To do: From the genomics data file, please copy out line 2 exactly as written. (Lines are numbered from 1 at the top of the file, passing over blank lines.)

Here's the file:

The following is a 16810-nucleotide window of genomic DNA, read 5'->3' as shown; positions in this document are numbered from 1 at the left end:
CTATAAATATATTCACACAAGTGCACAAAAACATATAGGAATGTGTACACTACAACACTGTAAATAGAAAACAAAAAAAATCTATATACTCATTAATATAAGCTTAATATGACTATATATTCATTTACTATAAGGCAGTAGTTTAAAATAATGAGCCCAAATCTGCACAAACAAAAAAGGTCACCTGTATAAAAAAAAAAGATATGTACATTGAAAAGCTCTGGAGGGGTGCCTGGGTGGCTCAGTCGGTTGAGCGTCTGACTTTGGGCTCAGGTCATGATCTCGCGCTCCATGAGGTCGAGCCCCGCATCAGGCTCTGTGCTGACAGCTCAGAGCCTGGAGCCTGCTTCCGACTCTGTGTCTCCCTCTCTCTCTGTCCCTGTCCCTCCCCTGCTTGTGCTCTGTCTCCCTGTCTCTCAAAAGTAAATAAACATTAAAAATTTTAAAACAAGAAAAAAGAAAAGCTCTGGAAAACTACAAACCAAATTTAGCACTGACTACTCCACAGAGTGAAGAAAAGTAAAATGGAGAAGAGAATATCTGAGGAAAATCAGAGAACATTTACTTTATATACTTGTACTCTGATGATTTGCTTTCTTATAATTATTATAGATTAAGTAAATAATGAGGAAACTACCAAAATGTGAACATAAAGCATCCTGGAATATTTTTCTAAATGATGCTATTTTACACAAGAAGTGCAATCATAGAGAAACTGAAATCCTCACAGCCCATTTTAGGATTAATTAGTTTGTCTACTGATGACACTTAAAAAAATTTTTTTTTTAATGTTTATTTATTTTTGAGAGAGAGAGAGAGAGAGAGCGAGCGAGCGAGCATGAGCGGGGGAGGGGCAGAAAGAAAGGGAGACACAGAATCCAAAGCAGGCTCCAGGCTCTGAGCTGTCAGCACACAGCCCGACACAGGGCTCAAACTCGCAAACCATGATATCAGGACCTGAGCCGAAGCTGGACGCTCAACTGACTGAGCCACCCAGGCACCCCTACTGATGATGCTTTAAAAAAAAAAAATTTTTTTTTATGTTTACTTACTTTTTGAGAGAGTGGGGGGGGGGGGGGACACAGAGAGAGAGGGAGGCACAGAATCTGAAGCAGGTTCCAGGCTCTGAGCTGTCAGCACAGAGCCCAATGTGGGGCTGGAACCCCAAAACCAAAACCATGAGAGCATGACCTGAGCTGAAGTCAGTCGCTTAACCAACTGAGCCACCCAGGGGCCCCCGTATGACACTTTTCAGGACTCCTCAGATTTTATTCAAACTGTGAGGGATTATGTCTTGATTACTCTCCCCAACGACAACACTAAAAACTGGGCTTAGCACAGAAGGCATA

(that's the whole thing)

CTATAAATATATTCACACAAGTGCACAAAAACATATAGGAATGTGTACACTACAACACTGTAAATAGAAAACAAAAAAAATCTATATACTCATTAATATAAGCTTAATATGACTATATATTCATTTACTATAAGGCAGTAGTTTAAAATAATGAGCCCAAATCTGCACAAACAAAAAAGGTCACCTGTATAAAAAAAAAAGATATGTACATTGAAAAGCTCTGGAGGGGTGCCTGGGTGGCTCAGTCGGTTGAGCGTCTGACTTTGGGCTCAGGTCATGATCTCGCGCTCCATGAGGTCGAGCCCCGCATCAGGCTCTGTGCTGACAGCTCAGAGCCTGGAGCCTGCTTCCGACTCTGTGTCTCCCTCTCTCTCTGTCCCTGTCCCTCCCCTGCTTGTGCTCTGTCTCCCTGTCTCTCAAAAGTAAATAAACATTAAAAATTTTAAAACAAGAAAAAAGAAAAGCTCTGGAAAACTACAAACCAAATTTAGCACTGACTACTCCACAGAGTGAAGAAAAGTAAAATGGAGAAGAGAATATCTGAGGAAAATCAGAGAACATTTACTTTATATACTTGTACTCTGATGATTTGCTTTCTTATAATTATTATAGATTAAGTAAATAATGAGGAAACTACCAAAATGTGAACATAAAGCATCCTGGAATATTTTTCTAAATGATGCTATTTTACACAAGAAGTGCAATCATAGAGAAACTGAAATCCTCACAGCCCATTTTAGGATTAATTAGTTTGTCTACTGATGACACTTAAAAAAATTTTTTTTTTAATGTTTATTTATTTTTGAGAGAGAGAGAGAGAGAGAGCGAGCGAGCGAGCATGAGCGGGGGAGGGGCAGAAAGAAAGGGAGACACAGAATCCAAAGCAGGCTCCAGGCTCTGAGCTGTCAGCACACAGCCCGACACAGGGCTCAAACTCGCAAACCATGATATCAGGACCTGAGCCGAAGCTGGACGCTCAACTGACTGAGCCACCCAGGCACCCCTACTGATGATGCTTTAAAAAAAAAAAATTTTTTTTTATGTTTACTTACTTTTTGAGAGAGTGGGGGGGGGGGGGGACACAGAGAGAGAGGGAGGCACAGAATCTGAAGCAGGTTCCAGGCTCTGAGCTGTCAGCACAGAGCCCAATGTGGGGCTGGAACCCCAAAACCAAAACCATGAGAGCATGACCTGAGCTGAAGTCAGTCGCTTAACCAACTGAGCCACCCAGGGGCCCCCGTATGACACTTTTCAGGACTCCTCAGATTTTATTCAAACTGTGAGGGATTATGTCTTGATTACTCTCCCCAACGACAACACTAAAAACTGGGCTTAGCACAGAAGGCATA